I recently graduated from the University of Otago with a Bachelor of Science double majoring in Geology and Oceanography. Next year, I will be returning to Otago to start a Masters of Geophysics degree.
Before arriving at NIWA for the summer, the only knowledge I had on what I would be doing was the few short paragraphs describing the job. I have been following many of the NIWA scientists on the news, so I was excited to be working alongside them.
As an aspiring marine geophysicist, someone who studies the seafloor, I was immediately drawn to the project 'characterizing deep sea methane seep sites using acoustic data sets'. This means I will be investigating sites at the seafloor where gas is bubbling into the ocean using sound waves to image bubble streams in the water column and map the surrounding seafloor. At university, I had never really worked with acoustic data like this before, so I knew I was in for a challenge.
Multibeam echo-sounders allow us to accurately map a wide strip of the seafloor as the ship travels along by using a ‘swath’ of sound pings that travel through the water and reflect off the seafloor. In addition to mapping the seafloor we can use multibeam echo-sounders to get information about the physical properties of the seafloor by looking at how much energy is reflected back off the seafloor, this is known as backscatter data.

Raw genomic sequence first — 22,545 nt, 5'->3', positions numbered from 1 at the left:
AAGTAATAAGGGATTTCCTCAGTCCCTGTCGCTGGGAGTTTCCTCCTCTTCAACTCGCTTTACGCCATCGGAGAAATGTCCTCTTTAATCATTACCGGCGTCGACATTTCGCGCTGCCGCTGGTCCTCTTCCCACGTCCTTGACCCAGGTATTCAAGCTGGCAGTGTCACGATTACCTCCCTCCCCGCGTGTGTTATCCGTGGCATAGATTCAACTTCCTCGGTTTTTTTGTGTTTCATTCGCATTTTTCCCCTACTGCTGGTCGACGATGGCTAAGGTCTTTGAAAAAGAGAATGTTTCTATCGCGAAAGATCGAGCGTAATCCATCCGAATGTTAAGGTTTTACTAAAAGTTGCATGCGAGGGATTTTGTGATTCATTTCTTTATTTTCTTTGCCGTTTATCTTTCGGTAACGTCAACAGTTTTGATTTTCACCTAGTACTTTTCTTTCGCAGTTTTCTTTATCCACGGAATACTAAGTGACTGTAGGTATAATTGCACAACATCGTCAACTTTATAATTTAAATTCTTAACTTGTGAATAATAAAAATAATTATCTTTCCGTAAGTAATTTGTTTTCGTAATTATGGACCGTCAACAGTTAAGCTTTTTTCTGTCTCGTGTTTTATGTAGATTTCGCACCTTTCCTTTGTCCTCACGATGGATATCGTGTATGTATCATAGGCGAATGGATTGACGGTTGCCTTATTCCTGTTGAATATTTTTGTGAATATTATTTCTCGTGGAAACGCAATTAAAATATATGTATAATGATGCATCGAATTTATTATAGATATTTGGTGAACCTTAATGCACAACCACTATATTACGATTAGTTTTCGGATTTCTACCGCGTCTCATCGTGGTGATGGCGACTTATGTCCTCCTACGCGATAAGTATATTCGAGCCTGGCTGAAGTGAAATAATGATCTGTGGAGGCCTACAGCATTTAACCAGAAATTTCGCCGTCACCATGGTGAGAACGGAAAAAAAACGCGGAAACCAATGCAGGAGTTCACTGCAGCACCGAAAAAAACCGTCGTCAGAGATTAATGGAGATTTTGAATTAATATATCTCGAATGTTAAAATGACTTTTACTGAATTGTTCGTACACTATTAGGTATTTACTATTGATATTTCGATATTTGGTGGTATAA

So far at NIWA, I have been using software called ARCGIS pro to look at five study sites offshore of Wairarapa, North Island, New Zealand. This computer program enables me to identify different features of the seafloor, whether that be an underwater landslide, volcano or simply just the way the sand builds up in different areas of the seafloor.
I have been working under the joint supervision of Dr Sally Watson and Dr Joshu Mountjoy, two scientists here at NIWA, as part of the ‘Economic Opportunities and Environmental Implications of Energy Extraction from Gas Hydrates’ (HYDEE) project.
They have helped me understand how features such as landslides have been formed in that area. This is to help understand if the methane gas contained within Wairarapa region could be used as a “bridging fuel” in New Zealand’s transition to a carbon neutral society.
Understanding how the methane seeps in this area interact with the surrounding features such as landslides, canyons and ridges is fundamental if are to ever consider extracting hydrates from beneath the seafloor in this area.
So far, I have created maps of each study site, including ones that have marked out where the areas of highest to lowest slope is, right down to drawing circles around the patches of shells that can be seen gathered around the methane seeps.
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